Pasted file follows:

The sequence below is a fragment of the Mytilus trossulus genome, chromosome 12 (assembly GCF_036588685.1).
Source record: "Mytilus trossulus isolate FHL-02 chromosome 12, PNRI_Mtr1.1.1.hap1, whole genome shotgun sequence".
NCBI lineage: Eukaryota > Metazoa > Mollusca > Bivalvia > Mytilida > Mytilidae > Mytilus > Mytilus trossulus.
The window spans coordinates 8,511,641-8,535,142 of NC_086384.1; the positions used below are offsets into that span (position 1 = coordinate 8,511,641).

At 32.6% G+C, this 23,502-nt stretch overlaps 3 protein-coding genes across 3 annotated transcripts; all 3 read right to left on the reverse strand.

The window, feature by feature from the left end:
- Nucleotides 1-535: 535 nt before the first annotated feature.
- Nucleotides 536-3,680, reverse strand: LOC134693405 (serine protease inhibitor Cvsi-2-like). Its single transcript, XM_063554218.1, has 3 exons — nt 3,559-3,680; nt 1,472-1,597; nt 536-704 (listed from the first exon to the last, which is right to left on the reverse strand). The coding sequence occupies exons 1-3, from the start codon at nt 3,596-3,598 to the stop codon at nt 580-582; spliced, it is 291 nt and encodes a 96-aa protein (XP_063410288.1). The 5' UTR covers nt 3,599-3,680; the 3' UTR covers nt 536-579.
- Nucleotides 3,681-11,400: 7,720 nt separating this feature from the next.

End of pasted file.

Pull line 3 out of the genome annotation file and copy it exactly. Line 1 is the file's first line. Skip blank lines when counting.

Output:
NCBI lineage: Eukaryota > Metazoa > Mollusca > Bivalvia > Mytilida > Mytilidae > Mytilus > Mytilus trossulus.